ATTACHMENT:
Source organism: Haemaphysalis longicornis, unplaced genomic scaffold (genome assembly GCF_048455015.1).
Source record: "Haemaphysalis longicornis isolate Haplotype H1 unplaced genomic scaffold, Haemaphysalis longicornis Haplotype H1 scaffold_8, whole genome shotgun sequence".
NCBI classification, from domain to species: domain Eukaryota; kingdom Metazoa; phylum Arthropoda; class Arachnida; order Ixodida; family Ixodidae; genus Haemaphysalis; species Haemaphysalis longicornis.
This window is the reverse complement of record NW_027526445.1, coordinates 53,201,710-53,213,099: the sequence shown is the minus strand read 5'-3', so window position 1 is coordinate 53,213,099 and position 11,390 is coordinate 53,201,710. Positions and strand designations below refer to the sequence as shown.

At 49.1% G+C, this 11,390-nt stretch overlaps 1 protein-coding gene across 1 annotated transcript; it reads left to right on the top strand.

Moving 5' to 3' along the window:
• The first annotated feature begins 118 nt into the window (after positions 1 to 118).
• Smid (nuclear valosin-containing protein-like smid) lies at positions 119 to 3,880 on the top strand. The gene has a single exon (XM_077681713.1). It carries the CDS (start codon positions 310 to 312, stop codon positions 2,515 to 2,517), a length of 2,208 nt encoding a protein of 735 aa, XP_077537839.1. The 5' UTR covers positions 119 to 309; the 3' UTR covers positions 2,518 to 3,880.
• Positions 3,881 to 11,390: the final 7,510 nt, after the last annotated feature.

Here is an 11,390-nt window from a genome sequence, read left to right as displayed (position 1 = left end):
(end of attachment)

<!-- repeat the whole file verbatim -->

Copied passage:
Source organism: Haemaphysalis longicornis, unplaced genomic scaffold (genome assembly GCF_048455015.1).
Source record: "Haemaphysalis longicornis isolate Haplotype H1 unplaced genomic scaffold, Haemaphysalis longicornis Haplotype H1 scaffold_8, whole genome shotgun sequence".
NCBI classification, from domain to species: domain Eukaryota; kingdom Metazoa; phylum Arthropoda; class Arachnida; order Ixodida; family Ixodidae; genus Haemaphysalis; species Haemaphysalis longicornis.
This window is the reverse complement of record NW_027526445.1, coordinates 53,201,710-53,213,099: the sequence shown is the minus strand read 5'-3', so window position 1 is coordinate 53,213,099 and position 11,390 is coordinate 53,201,710. Positions and strand designations below refer to the sequence as shown.

At 49.1% G+C, this 11,390-nt stretch overlaps 1 protein-coding gene across 1 annotated transcript; it reads left to right on the top strand.

Moving 5' to 3' along the window:
• The first annotated feature begins 118 nt into the window (after positions 1 to 118).
• Smid (nuclear valosin-containing protein-like smid) lies at positions 119 to 3,880 on the top strand. The gene has a single exon (XM_077681713.1). It carries the CDS (start codon positions 310 to 312, stop codon positions 2,515 to 2,517), a length of 2,208 nt encoding a protein of 735 aa, XP_077537839.1. The 5' UTR covers positions 119 to 309; the 3' UTR covers positions 2,518 to 3,880.
• Positions 3,881 to 11,390: the final 7,510 nt, after the last annotated feature.

Here is an 11,390-nt window from a genome sequence, read left to right as displayed (position 1 = left end):